Variances are the early warning mechanism of an EVMS. While most projects endeavor to produce a reasonable and executable baseline plan, what actually occurs as the work is performed will deviate to some degree from the plan. Consequently, the performance variances provide the ability to quickly identify deviations from the plan and determine the impact to the project. That means management can take the appropriate action to minimize the impact. This analysis provides fact-based information that can be provided to the customer about issues that are surfacing, what the impact is to project, and the actions being taken to minimize the impact. This instills confidence in the system, because the contractor demonstrates it knows how to actively manage the work effort.

    Variances and performance indices also provide an indication of the quality of the baseline planning process or how realistic the baseline plan was from the onset. It may be that the proposal and/or baseline basis of estimate or scheduling process needs additional work to produce better baseline plans for future projects. It highlights an opportunity to improve that initial planning process.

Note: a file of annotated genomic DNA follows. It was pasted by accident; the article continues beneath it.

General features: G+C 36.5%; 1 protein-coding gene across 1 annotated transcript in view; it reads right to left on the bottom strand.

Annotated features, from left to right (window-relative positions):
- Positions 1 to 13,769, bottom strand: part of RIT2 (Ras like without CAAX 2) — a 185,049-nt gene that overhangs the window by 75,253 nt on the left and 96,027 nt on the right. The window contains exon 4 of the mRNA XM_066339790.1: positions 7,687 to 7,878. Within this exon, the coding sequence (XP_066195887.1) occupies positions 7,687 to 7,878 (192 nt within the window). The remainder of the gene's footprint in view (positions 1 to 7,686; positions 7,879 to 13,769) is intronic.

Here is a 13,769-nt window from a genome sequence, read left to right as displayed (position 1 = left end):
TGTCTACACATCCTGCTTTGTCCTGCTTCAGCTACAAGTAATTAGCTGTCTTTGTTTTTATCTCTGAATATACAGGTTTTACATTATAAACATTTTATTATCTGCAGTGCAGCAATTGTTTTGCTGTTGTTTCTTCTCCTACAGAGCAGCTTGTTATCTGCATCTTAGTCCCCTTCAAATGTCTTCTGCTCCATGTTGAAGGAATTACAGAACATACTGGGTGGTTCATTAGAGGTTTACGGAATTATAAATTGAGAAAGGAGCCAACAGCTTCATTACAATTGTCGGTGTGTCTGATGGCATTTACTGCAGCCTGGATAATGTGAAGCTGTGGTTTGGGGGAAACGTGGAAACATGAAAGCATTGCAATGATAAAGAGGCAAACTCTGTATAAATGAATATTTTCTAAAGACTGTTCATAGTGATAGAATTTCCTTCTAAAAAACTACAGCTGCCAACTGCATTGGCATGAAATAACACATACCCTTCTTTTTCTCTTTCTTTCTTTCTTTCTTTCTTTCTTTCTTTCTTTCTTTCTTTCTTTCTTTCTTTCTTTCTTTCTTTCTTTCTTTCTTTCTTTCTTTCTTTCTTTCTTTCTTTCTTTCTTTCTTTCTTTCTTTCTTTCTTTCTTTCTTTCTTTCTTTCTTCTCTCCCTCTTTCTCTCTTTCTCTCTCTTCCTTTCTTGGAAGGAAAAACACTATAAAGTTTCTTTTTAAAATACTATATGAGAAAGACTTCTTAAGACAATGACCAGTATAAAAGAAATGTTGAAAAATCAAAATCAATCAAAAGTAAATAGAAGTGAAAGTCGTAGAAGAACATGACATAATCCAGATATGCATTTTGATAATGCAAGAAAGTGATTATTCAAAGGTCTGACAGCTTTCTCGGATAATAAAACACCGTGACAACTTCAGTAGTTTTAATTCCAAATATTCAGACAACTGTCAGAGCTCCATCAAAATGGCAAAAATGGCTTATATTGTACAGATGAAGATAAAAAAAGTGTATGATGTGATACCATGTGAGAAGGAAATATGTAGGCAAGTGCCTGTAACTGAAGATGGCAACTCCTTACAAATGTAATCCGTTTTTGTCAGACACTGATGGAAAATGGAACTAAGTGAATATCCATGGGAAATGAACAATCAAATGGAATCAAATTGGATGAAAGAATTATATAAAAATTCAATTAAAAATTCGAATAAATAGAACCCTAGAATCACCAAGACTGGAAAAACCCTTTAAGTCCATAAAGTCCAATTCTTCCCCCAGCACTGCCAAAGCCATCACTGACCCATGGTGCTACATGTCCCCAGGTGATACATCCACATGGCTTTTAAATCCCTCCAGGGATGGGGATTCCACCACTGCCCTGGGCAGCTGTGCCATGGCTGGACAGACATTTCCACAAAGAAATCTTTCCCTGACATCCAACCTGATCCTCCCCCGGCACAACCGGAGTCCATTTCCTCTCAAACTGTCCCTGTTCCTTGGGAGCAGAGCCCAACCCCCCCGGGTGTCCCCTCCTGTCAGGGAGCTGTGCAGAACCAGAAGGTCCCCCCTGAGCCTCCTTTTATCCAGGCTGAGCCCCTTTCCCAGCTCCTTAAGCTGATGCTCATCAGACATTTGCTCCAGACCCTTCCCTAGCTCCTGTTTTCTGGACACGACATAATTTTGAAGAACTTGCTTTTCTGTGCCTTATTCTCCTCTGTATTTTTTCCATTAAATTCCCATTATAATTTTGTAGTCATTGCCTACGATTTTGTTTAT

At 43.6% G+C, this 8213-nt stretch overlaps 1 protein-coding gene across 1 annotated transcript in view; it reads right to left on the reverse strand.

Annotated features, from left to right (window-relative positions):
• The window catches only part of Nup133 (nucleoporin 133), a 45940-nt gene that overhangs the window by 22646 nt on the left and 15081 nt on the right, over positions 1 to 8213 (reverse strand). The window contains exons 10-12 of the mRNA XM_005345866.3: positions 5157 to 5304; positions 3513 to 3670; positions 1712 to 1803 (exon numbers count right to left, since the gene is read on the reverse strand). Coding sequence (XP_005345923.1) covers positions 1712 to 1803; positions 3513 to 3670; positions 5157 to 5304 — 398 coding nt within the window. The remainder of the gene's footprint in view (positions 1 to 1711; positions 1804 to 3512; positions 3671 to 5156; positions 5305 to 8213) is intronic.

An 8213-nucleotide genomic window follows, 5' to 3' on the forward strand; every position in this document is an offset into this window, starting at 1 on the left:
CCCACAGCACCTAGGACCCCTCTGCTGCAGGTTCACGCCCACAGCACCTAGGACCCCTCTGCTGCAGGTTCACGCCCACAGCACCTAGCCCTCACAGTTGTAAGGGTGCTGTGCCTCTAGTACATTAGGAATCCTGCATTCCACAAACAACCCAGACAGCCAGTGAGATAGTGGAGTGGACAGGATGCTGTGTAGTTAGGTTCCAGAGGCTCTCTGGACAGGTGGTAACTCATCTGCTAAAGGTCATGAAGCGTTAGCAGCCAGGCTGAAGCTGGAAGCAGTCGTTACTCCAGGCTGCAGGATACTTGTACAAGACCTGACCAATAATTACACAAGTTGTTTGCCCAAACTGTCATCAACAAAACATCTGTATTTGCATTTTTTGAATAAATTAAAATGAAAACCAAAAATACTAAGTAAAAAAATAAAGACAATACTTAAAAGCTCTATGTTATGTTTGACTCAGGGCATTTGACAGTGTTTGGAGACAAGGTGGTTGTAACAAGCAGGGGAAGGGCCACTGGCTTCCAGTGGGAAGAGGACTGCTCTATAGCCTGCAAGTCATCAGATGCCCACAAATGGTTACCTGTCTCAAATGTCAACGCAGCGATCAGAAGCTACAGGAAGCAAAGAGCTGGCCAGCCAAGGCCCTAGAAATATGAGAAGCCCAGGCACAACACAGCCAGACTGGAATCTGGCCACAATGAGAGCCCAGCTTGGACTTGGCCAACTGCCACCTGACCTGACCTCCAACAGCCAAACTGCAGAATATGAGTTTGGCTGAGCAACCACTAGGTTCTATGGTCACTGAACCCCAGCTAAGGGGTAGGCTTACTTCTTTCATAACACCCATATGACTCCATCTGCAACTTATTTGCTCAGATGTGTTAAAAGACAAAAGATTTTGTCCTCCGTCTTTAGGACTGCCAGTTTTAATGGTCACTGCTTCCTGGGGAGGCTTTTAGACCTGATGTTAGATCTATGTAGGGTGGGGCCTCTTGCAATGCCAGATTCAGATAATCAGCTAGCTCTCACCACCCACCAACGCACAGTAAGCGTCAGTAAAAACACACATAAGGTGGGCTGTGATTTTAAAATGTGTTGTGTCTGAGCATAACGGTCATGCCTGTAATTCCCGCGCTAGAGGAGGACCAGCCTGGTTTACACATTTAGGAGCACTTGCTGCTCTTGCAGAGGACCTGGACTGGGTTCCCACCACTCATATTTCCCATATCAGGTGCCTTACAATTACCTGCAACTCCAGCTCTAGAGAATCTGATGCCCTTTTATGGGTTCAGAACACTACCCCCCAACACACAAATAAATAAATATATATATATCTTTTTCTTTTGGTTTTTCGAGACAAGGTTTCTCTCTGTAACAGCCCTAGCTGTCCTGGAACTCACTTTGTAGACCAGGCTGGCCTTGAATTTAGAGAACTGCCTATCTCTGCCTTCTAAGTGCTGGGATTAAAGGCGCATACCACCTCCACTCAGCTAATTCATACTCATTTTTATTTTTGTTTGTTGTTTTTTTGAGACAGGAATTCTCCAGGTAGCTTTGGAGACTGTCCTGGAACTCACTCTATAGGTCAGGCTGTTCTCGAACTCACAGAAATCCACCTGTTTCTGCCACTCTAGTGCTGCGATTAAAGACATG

Conversely, a good estimating or baseline process can result in small deviations in variances and performance indices as project work effort is completed. At completion performance indices can be cited in future proposals as evidence of a company's ability to effectively plan and manage projects. These indices also validate the underlying basis of estimates when planning similar projects in the future.
     
  4. An EVMS is too rigid, requires too much detail.

    This can be true in those situations where the EVMS implementation process was not thought out or tailored to the environment. An EVMS does not inherently require more detail. A common error made by companies new to EVM is to drive the data down into too much detail. This over complicates the planning and scheduling, budgeting, performance measurement, analysis, and change control processes.